Arthur Laurents (93) three-time Tony-winning director and playwright who wrote such enduring stage musicals as West Side Story (1957; with music by Leonard Bernstein and lyrics by Stephen Sondheim) and Gypsy (1959; music by Jule Styne and lyrics by Sondheim), considered among the finest ever written. Laurents also wrote the movie classics Rope (1948) and The Way We Were (1973), among other films. He died of pneumonia in New York City on May 5, 2011.

Mary Murphy (80) film and TV actress best remembered for playing the wholesome small-town girl opposite Marlon Brando’s rebellious motorcycle gang leader in The Wild One (1953). Murphy died of heart disease in Beverly Hills, California on May 4, 2011.

Gunter Sachs (78) German-born photographer known for his playboy lifestyle and three-year marriage to French sex kitten Brigitte Bardot in the late ‘60s. Sachs chose to end his life while suffering from an incurable degenerative disease affecting his memory and ability to communicate. He shot himself to death at his home in the exclusive Swiss Alpine resort of Gstaad, on May 7, 2011.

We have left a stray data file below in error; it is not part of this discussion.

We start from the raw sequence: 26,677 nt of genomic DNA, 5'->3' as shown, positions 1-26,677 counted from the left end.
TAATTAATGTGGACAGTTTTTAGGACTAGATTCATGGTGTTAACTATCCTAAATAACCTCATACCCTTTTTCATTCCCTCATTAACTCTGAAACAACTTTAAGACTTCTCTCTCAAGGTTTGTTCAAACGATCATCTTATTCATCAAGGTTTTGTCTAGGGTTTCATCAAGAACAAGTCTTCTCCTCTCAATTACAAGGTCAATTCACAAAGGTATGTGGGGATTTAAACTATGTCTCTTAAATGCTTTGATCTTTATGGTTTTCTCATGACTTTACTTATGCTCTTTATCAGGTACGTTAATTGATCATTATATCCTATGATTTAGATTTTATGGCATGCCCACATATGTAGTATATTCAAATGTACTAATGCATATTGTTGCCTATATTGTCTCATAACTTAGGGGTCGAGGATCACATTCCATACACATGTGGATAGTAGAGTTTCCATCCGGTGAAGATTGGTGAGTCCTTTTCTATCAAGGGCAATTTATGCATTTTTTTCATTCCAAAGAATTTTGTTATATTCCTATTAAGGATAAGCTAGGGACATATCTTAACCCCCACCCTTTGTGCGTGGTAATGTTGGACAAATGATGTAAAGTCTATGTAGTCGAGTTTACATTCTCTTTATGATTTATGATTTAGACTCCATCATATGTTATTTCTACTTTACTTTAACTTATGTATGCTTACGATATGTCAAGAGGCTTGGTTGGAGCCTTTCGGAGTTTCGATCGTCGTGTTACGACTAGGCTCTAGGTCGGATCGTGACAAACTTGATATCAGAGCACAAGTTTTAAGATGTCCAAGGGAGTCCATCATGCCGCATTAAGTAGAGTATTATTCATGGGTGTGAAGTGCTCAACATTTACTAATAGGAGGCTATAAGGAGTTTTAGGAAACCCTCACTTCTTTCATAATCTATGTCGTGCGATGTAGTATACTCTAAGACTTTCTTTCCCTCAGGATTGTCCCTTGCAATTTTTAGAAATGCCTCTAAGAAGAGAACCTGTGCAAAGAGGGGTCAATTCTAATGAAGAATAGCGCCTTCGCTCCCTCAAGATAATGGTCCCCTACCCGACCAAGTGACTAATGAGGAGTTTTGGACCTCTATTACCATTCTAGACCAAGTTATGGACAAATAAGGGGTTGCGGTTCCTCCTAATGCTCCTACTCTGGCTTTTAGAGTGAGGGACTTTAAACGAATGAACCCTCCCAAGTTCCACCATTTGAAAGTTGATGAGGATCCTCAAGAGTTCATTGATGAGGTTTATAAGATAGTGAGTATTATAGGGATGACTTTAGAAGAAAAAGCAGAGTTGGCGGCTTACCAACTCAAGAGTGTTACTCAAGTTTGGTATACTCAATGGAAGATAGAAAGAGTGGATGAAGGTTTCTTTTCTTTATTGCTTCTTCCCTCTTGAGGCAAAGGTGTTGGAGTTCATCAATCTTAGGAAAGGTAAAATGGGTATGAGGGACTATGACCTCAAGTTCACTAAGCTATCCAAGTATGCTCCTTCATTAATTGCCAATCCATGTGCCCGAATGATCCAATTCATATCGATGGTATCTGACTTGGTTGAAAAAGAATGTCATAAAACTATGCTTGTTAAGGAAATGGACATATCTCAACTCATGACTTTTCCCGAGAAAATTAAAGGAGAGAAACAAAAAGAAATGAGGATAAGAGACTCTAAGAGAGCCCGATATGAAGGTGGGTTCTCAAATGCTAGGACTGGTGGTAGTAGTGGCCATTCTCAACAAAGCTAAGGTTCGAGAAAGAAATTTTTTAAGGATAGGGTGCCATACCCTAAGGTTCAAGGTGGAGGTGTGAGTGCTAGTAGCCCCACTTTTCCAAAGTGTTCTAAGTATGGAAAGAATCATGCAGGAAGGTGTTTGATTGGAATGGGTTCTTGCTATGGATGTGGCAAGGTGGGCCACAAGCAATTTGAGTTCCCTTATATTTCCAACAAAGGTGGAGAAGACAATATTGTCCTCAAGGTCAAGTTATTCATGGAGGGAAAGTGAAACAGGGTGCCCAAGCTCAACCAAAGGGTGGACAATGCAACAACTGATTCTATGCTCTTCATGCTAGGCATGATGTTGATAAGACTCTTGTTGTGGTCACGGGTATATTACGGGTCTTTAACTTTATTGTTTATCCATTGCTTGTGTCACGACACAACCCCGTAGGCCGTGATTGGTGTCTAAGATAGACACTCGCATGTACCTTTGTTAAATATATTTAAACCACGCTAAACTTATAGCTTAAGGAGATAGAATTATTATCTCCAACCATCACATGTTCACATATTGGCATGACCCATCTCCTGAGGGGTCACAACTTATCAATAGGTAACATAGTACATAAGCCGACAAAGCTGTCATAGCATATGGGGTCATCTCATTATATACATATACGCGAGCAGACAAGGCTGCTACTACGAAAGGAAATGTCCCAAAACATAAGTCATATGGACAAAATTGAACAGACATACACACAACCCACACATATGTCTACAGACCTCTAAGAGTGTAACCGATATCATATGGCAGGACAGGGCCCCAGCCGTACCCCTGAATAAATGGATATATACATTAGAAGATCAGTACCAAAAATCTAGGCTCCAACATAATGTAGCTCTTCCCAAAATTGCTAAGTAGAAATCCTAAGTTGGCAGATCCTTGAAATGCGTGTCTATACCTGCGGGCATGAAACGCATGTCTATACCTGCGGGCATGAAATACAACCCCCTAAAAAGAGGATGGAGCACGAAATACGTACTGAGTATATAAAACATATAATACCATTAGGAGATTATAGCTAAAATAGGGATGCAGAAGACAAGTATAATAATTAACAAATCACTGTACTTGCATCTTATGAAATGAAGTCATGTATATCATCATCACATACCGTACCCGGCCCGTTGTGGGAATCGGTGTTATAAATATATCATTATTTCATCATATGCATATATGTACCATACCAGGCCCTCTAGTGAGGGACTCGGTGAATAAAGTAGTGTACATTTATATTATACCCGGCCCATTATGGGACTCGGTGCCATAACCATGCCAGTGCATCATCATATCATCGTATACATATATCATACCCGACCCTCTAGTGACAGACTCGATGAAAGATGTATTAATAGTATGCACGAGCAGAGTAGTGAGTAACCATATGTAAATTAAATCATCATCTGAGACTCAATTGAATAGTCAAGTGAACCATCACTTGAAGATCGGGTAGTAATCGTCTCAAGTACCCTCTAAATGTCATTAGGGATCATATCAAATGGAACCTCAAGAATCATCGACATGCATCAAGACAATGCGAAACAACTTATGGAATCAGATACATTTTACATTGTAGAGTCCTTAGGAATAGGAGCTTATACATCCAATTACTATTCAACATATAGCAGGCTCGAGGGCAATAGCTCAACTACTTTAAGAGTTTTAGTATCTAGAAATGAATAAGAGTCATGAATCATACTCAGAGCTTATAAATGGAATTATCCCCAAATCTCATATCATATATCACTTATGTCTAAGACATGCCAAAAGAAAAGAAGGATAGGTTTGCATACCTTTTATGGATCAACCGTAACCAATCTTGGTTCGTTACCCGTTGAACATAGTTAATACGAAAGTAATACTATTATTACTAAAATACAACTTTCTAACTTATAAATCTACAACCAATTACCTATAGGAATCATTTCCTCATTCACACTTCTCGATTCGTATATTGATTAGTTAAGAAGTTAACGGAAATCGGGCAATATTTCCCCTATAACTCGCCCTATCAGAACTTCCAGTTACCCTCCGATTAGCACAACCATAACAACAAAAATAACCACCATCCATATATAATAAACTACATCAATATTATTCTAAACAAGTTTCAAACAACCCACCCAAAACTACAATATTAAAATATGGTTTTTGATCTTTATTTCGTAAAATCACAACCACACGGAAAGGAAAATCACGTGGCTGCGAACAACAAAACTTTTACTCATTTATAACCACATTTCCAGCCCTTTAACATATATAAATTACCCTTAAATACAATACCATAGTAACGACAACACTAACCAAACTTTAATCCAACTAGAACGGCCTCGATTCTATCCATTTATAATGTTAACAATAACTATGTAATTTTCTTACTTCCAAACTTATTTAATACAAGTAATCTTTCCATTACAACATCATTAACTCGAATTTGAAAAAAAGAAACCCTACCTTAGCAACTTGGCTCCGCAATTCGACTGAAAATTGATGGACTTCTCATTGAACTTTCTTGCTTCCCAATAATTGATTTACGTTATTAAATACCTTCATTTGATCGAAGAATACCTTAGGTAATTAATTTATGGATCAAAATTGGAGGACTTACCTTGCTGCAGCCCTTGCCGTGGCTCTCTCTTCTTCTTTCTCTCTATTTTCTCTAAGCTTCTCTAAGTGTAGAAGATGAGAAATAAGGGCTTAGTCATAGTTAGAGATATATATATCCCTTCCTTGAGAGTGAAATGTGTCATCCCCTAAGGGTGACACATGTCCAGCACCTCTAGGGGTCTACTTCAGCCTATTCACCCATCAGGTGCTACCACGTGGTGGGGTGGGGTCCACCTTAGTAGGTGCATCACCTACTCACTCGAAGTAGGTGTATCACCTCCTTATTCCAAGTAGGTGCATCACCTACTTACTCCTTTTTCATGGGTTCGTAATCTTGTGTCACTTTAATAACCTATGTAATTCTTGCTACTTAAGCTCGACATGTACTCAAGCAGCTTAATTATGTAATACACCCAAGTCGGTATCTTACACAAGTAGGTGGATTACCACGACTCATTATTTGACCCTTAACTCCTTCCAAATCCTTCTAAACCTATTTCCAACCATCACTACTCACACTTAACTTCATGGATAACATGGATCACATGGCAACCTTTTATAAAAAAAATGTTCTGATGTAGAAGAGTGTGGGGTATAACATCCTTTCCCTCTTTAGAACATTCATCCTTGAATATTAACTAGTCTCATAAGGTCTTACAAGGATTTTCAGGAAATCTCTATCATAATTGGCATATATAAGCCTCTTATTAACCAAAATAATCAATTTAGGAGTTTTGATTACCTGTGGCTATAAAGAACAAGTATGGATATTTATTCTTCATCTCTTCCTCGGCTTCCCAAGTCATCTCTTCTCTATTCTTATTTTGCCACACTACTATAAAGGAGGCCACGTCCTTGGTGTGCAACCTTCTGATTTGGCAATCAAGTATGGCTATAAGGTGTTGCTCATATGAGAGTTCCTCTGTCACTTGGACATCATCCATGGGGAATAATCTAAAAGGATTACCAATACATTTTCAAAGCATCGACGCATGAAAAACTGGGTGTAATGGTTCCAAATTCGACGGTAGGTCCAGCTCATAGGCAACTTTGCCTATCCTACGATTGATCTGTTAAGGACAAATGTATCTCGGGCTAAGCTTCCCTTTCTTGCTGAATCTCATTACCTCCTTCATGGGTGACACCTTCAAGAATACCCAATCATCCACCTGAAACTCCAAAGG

William O. (Bill) Taylor 2nd (78) former publisher (1978-97) of the Boston Globe and the fourth member of his family to run that newspaper. Taylor oversaw the sale of the Globe to the New York Times Co. in 1993. During his tenure, the Globe won nine Pulitzer Prizes. He died of a brain tumor diagnosed in 2009, in Boston, Massachusetts on May 1, 2011.

Sada Thompson (83) Tony- and Emmy-winning actress known for her portrayals of archetypal mothers. Thompson won a Tony in 1972 for playing four separate parts—three daughters and their aged mother—in the four vignettes of George Furth’s Twigs. She was perhaps most widely known for her Emmy-winning portrayal of Kate Lawrence, matriarch of the TV series Family (1976-80), on which she played opposite James Broderick (d. 1982; father of actor Matthew Broderick). Thompson died of lung disease in Danbury, Connecticut on May 4, 2011.

Thanassis Vengos (84) popular Greek comic actor. Vengos made his name in slapstick comedies in the ‘60s but also earned respect from his peers while working under the country’s leading directors. In 1995 he starred in Theo Angelopoulos’s Ulysses Gaze along with US actor Harvey Keitel. Vengos died in Athens, Greece after a series of strokes, on May 3, 2011.